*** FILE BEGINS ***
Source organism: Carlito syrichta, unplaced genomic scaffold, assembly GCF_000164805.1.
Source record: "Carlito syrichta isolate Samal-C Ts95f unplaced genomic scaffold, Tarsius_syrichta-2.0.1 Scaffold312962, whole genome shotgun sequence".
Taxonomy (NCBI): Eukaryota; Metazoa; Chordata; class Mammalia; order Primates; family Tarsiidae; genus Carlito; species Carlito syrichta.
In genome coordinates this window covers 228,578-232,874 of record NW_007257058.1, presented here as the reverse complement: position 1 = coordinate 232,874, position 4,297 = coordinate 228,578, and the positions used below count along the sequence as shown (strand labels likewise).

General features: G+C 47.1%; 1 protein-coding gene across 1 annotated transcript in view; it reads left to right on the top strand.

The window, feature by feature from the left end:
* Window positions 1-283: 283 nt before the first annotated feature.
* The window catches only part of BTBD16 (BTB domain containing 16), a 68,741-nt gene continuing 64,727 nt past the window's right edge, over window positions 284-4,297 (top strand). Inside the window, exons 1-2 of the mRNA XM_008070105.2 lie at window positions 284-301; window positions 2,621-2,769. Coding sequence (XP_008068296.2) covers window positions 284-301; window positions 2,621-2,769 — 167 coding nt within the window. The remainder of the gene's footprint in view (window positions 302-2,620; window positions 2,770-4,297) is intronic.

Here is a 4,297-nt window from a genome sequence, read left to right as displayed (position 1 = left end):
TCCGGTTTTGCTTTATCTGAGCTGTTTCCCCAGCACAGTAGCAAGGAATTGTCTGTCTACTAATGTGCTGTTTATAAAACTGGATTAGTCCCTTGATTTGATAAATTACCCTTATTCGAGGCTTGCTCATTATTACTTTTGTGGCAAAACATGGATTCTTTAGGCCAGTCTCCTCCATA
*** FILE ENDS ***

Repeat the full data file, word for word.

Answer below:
Source organism: Carlito syrichta, unplaced genomic scaffold, assembly GCF_000164805.1.
Source record: "Carlito syrichta isolate Samal-C Ts95f unplaced genomic scaffold, Tarsius_syrichta-2.0.1 Scaffold312962, whole genome shotgun sequence".
Taxonomy (NCBI): Eukaryota; Metazoa; Chordata; class Mammalia; order Primates; family Tarsiidae; genus Carlito; species Carlito syrichta.
In genome coordinates this window covers 228,578-232,874 of record NW_007257058.1, presented here as the reverse complement: position 1 = coordinate 232,874, position 4,297 = coordinate 228,578, and the positions used below count along the sequence as shown (strand labels likewise).

General features: G+C 47.1%; 1 protein-coding gene across 1 annotated transcript in view; it reads left to right on the top strand.

The window, feature by feature from the left end:
* Window positions 1-283: 283 nt before the first annotated feature.
* The window catches only part of BTBD16 (BTB domain containing 16), a 68,741-nt gene continuing 64,727 nt past the window's right edge, over window positions 284-4,297 (top strand). Inside the window, exons 1-2 of the mRNA XM_008070105.2 lie at window positions 284-301; window positions 2,621-2,769. Coding sequence (XP_008068296.2) covers window positions 284-301; window positions 2,621-2,769 — 167 coding nt within the window. The remainder of the gene's footprint in view (window positions 302-2,620; window positions 2,770-4,297) is intronic.

Here is a 4,297-nt window from a genome sequence, read left to right as displayed (position 1 = left end):
TCCGGTTTTGCTTTATCTGAGCTGTTTCCCCAGCACAGTAGCAAGGAATTGTCTGTCTACTAATGTGCTGTTTATAAAACTGGATTAGTCCCTTGATTTGATAAATTACCCTTATTCGAGGCTTGCTCATTATTACTTTTGTGGCAAAACATGGATTCTTTAGGCCAGTCTCCTCCATA